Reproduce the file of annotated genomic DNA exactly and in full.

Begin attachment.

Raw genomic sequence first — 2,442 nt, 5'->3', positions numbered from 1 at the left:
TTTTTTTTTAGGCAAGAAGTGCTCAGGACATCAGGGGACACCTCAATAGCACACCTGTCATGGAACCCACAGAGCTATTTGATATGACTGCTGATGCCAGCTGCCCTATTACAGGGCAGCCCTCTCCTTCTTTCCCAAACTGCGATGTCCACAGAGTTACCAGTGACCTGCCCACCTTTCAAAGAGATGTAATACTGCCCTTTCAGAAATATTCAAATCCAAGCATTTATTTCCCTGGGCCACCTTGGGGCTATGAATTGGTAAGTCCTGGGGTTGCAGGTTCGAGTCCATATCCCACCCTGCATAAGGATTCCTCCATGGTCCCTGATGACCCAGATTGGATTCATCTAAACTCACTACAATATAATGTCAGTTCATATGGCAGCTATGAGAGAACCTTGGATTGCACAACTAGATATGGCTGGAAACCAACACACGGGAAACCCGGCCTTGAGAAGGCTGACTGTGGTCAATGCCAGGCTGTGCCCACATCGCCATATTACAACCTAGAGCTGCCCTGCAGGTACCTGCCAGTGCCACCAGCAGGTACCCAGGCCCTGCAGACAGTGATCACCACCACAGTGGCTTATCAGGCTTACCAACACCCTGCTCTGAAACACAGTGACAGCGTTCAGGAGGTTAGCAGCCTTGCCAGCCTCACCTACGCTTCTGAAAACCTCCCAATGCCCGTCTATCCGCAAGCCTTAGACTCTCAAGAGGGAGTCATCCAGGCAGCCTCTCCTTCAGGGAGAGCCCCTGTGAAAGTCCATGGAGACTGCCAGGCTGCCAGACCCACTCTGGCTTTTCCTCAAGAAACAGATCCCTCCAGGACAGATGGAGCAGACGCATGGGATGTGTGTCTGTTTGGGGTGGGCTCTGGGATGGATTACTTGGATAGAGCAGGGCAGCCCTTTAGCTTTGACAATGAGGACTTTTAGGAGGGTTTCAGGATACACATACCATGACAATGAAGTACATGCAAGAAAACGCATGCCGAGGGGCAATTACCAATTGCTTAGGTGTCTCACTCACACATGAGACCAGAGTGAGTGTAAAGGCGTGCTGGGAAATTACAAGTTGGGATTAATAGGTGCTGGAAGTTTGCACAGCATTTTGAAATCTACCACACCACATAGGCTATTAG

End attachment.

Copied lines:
Raw genomic sequence first — 2,442 nt, 5'->3', positions numbered from 1 at the left:
TTTTTTTTTAGGCAAGAAGTGCTCAGGACATCAGGGGACACCTCAATAGCACACCTGTCATGGAACCCACAGAGCTATTTGATATGACTGCTGATGCCAGCTGCCCTATTACAGGGCAGCCCTCTCCTTCTTTCCCAAACTGCGATGTCCACAGAGTTACCAGTGACCTGCCCACCTTTCAAAGAGATGTAATACTGCCCTTTCAGAAATATTCAAATCCAAGCATTTATTTCCCTGGGCCACCTTGGGGCTATGAATTGGTAAGTCCTGGGGTTGCAGGTTCGAGTCCATATCCCACCCTGCATAAGGATTCCTCCATGGTCCCTGATGACCCAGATTGGATTCATCTAAACTCACTACAATATAATGTCAGTTCATATGGCAGCTATGAGAGAACCTTGGATTGCACAACTAGATATGGCTGGAAACCAACACACGGGAAACCCGGCCTTGAGAAGGCTGACTGTGGTCAATGCCAGGCTGTGCCCACATCGCCATATTACAACCTAGAGCTGCCCTGCAGGTACCTGCCAGTGCCACCAGCAGGTACCCAGGCCCTGCAGACAGTGATCACCACCACAGTGGCTTATCAGGCTTACCAACACCCTGCTCTGAAACACAGTGACAGCGTTCAGGAGGTTAGCAGCCTTGCCAGCCTCACCTACGCTTCTGAAAACCTCCCAATGCCCGTCTATCCGCAAGCCTTAGACTCTCAAGAGGGAGTCATCCAGGCAGCCTCTCCTTCAGGGAGAGCCCCTGTGAAAGTCCATGGAGACTGCCAGGCTGCCAGACCCACTCTGGCTTTTCCTCAAGAAACAGATCCCTCCAGGACAGATGGAGCAGACGCATGGGATGTGTGTCTGTTTGGGGTGGGCTCTGGGATGGATTACTTGGATAGAGCAGGGCAGCCCTTTAGCTTTGACAATGAGGACTTTTAGGAGGGTTTCAGGATACACATACCATGACAATGAAGTACATGCAAGAAAACGCATGCCGAGGGGCAATTACCAATTGCTTAGGTGTCTCACTCACACATGAGACCAGAGTGAGTGTAAAGGCGTGCTGGGAAATTACAAGTTGGGATTAATAGGTGCTGGAAGTTTGCACAGCATTTTGAAATCTACCACACCACATAGGCTATTAG